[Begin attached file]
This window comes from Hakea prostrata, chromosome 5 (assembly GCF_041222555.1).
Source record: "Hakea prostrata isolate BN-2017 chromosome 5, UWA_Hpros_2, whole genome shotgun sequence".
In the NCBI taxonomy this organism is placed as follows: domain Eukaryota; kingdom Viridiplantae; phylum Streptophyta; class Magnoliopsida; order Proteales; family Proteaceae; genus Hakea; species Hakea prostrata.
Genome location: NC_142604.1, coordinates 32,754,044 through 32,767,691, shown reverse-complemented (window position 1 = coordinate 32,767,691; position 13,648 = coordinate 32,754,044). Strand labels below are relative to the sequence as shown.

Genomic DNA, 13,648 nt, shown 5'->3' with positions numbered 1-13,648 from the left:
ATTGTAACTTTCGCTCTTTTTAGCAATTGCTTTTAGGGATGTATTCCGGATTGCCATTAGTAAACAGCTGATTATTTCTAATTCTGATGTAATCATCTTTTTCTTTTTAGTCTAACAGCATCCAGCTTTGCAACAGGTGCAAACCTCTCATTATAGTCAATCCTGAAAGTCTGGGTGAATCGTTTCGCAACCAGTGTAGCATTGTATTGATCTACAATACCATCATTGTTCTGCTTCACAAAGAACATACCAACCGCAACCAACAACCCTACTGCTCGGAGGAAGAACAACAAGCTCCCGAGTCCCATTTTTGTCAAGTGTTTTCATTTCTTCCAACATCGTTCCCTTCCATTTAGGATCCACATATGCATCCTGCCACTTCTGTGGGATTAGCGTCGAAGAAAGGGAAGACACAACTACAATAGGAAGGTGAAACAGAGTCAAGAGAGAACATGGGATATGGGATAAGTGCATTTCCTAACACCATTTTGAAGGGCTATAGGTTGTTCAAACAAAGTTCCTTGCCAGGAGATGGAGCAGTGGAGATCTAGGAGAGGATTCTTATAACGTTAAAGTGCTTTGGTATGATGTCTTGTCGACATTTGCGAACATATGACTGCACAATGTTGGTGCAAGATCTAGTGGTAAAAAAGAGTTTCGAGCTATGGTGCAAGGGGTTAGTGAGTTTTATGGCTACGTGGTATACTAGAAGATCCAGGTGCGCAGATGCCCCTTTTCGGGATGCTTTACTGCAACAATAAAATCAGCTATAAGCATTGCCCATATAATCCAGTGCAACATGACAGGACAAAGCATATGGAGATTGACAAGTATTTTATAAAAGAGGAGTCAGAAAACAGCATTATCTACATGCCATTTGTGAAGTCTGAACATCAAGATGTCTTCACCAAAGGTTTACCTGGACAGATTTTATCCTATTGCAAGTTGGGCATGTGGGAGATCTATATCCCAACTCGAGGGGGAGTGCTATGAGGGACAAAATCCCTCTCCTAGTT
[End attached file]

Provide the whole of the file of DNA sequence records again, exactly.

This window comes from Hakea prostrata, chromosome 5 (assembly GCF_041222555.1).
Source record: "Hakea prostrata isolate BN-2017 chromosome 5, UWA_Hpros_2, whole genome shotgun sequence".
In the NCBI taxonomy this organism is placed as follows: domain Eukaryota; kingdom Viridiplantae; phylum Streptophyta; class Magnoliopsida; order Proteales; family Proteaceae; genus Hakea; species Hakea prostrata.
Genome location: NC_142604.1, coordinates 32,754,044 through 32,767,691, shown reverse-complemented (window position 1 = coordinate 32,767,691; position 13,648 = coordinate 32,754,044). Strand labels below are relative to the sequence as shown.

Genomic DNA, 13,648 nt, shown 5'->3' with positions numbered 1-13,648 from the left:
ATTGTAACTTTCGCTCTTTTTAGCAATTGCTTTTAGGGATGTATTCCGGATTGCCATTAGTAAACAGCTGATTATTTCTAATTCTGATGTAATCATCTTTTTCTTTTTAGTCTAACAGCATCCAGCTTTGCAACAGGTGCAAACCTCTCATTATAGTCAATCCTGAAAGTCTGGGTGAATCGTTTCGCAACCAGTGTAGCATTGTATTGATCTACAATACCATCATTGTTCTGCTTCACAAAGAACATACCAACCGCAACCAACAACCCTACTGCTCGGAGGAAGAACAACAAGCTCCCGAGTCCCATTTTTGTCAAGTGTTTTCATTTCTTCCAACATCGTTCCCTTCCATTTAGGATCCACATATGCATCCTGCCACTTCTGTGGGATTAGCGTCGAAGAAAGGGAAGACACAACTACAATAGGAAGGTGAAACAGAGTCAAGAGAGAACATGGGATATGGGATAAGTGCATTTCCTAACACCATTTTGAAGGGCTATAGGTTGTTCAAACAAAGTTCCTTGCCAGGAGATGGAGCAGTGGAGATCTAGGAGAGGATTCTTATAACGTTAAAGTGCTTTGGTATGATGTCTTGTCGACATTTGCGAACATATGACTGCACAATGTTGGTGCAAGATCTAGTGGTAAAAAAGAGTTTCGAGCTATGGTGCAAGGGGTTAGTGAGTTTTATGGCTACGTGGTATACTAGAAGATCCAGGTGCGCAGATGCCCCTTTTCGGGATGCTTTACTGCAACAATAAAATCAGCTATAAGCATTGCCCATATAATCCAGTGCAACATGACAGGACAAAGCATATGGAGATTGACAAGTATTTTATAAAAGAGGAGTCAGAAAACAGCATTATCTACATGCCATTTGTGAAGTCTGAACATCAAGATGTCTTCACCAAAGGTTTACCTGGACAGATTTTATCCTATTGCAAGTTGGGCATGTGGGAGATCTATATCCCAACTCGAGGGGGAGTGCTATGAGGGACAAAATCCCTCTCCTAGTT